Using Your Natural Resources to Help Your Child

In recent years, there’s been a sharp rise in the number of children identified as having normal to high intelligence, but significant deficits in their social skills. In addition to those classified with Aspergers/Autism and those who suffer from anxiety this group includes children who prefer interacting online but not in “the real world.”

Parents can become alarmed by a growing “social gap” between their child and peers as he/she enters adolescence and tries to navigate the complex social interactions of middle and high school. For kids with social challenges, parental support can make a vital difference.

The following notes focus on making the most of the social potential in your family, community and school. They are part of a brochure I’ve developed on this topic (download a copy for print) and can be used either as a precursor to or in conjunction with a more formal therapeutic program.

Planting the seeds with family and friends
Often a child’s social challenges are clear even when they are quite young but for many, it does not become evident until sometime after they have entered school. No matter what a child’s age, once social challenges are identified, parents should discuss the issue and try to be sure there is mutual understanding. This is a long term, family project.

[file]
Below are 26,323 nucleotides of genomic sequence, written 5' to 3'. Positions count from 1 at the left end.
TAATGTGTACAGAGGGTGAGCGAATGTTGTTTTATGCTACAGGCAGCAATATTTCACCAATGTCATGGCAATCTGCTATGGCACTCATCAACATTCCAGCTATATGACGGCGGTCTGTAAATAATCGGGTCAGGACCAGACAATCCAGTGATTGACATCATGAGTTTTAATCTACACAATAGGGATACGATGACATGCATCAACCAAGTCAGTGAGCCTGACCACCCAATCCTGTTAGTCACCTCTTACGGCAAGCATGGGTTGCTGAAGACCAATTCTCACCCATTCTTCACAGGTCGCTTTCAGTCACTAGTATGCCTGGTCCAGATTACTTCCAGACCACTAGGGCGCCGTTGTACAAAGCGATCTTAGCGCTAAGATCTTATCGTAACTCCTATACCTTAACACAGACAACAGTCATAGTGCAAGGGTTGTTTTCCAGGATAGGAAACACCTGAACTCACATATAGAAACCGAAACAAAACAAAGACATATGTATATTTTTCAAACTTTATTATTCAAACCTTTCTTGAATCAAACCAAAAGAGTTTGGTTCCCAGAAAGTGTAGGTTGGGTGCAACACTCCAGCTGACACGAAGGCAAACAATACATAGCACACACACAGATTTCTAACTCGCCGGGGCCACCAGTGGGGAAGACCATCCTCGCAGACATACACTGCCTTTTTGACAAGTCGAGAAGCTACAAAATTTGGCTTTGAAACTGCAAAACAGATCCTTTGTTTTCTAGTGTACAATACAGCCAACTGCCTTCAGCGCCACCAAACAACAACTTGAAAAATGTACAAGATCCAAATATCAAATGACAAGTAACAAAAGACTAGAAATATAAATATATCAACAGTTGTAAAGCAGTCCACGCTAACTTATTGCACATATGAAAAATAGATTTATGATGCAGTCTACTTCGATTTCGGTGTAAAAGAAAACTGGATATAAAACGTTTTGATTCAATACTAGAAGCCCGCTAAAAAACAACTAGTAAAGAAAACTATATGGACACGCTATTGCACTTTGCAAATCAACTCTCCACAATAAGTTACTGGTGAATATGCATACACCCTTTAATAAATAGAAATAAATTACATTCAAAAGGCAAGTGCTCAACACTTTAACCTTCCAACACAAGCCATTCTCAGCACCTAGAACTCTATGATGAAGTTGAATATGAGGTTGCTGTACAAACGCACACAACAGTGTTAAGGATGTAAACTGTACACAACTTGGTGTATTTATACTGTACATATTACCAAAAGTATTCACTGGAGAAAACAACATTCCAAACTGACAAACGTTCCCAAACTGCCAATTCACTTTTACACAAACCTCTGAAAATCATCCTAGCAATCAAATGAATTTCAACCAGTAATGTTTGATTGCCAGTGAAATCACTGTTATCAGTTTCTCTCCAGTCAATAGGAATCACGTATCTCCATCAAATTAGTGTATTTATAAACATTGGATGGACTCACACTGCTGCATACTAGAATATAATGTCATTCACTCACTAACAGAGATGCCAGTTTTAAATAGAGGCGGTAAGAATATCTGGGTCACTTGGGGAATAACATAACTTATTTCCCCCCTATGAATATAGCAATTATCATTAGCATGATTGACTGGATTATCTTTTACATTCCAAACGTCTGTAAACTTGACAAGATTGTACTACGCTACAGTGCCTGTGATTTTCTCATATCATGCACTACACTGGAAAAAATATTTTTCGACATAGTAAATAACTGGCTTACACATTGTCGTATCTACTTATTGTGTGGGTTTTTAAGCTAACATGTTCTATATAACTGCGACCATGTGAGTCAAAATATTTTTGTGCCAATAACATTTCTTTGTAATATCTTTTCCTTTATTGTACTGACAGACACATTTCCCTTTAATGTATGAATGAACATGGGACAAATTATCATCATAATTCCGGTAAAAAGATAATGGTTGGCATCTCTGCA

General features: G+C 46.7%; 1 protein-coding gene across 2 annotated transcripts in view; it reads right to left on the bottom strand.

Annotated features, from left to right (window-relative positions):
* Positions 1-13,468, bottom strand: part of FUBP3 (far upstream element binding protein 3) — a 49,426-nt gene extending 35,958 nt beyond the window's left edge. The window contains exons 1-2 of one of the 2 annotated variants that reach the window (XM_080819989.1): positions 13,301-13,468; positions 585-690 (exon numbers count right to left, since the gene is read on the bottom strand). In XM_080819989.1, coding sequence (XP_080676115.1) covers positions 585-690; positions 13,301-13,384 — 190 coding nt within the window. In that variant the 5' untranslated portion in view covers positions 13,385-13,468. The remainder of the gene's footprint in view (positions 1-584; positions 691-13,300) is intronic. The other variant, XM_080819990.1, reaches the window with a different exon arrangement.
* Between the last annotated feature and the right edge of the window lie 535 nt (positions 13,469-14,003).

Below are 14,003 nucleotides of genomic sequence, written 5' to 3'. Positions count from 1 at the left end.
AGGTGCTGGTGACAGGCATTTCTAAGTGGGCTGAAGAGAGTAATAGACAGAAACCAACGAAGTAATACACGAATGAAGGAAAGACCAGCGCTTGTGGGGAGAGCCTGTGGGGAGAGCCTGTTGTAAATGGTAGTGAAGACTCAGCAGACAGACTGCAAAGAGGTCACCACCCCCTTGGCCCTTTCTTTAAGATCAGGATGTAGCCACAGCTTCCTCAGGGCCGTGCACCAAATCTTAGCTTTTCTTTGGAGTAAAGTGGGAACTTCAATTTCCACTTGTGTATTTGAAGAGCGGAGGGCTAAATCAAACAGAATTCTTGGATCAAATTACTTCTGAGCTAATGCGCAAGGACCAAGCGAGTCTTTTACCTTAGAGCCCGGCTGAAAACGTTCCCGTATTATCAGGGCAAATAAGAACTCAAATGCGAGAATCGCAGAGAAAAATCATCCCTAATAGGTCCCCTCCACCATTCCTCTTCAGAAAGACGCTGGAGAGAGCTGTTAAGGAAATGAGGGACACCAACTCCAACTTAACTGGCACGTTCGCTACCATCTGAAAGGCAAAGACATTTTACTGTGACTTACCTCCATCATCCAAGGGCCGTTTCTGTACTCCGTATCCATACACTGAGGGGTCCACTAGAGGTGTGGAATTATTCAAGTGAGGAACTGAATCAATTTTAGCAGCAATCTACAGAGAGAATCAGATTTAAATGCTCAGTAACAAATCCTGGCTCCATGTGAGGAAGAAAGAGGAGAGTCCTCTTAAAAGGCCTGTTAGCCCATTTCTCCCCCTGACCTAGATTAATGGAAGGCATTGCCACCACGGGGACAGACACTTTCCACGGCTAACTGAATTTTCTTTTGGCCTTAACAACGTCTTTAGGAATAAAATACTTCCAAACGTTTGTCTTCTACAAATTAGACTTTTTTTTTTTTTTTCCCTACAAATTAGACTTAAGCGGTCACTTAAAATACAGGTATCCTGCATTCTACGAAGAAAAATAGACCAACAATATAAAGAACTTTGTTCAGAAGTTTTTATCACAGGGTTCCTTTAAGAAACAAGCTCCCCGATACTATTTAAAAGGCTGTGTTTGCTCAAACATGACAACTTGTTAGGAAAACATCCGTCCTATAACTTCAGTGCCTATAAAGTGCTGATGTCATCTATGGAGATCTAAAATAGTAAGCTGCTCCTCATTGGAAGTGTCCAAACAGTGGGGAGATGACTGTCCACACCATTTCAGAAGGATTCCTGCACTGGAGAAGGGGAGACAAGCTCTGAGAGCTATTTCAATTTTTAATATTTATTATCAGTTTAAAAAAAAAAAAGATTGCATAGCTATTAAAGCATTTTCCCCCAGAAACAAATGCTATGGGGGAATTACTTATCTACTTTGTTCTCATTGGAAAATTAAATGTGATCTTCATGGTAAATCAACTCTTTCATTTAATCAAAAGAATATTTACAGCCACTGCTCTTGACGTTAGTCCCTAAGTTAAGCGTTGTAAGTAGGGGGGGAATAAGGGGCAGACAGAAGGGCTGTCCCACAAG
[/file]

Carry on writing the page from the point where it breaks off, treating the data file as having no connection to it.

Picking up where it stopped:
A first step is to observe how your child behaves with peers and then to develop additional opportunities for him/her to interact. In many families with two or more children siblings provide a major portion of the child’s social life. Perhaps you can promote additional contact with the brother/sister’s friends. Even baby sitting and child care can be considered in terms of having other children around with whom your child can relate. Increasing interactions with children of the extended family, friends and neighbors is often the most basic action parents can take however it can provide a long-term help in your child developing a social network.

Again, the key is recognition by caregivers that social competence requires attention. Young children should expect that social situations are a regular and frequent part of life while knowing they can count on parents to respond in an understanding and supportive manner when they have social difficulties.

As children get older, it is appropriate to engage them in discussion about the life long importance of social competence, explaining that just as one has to work for academic success a sustained effort is required in the social arena.

The next blog entry will include a discussion of using community and school resources. You can also download a copy for print.

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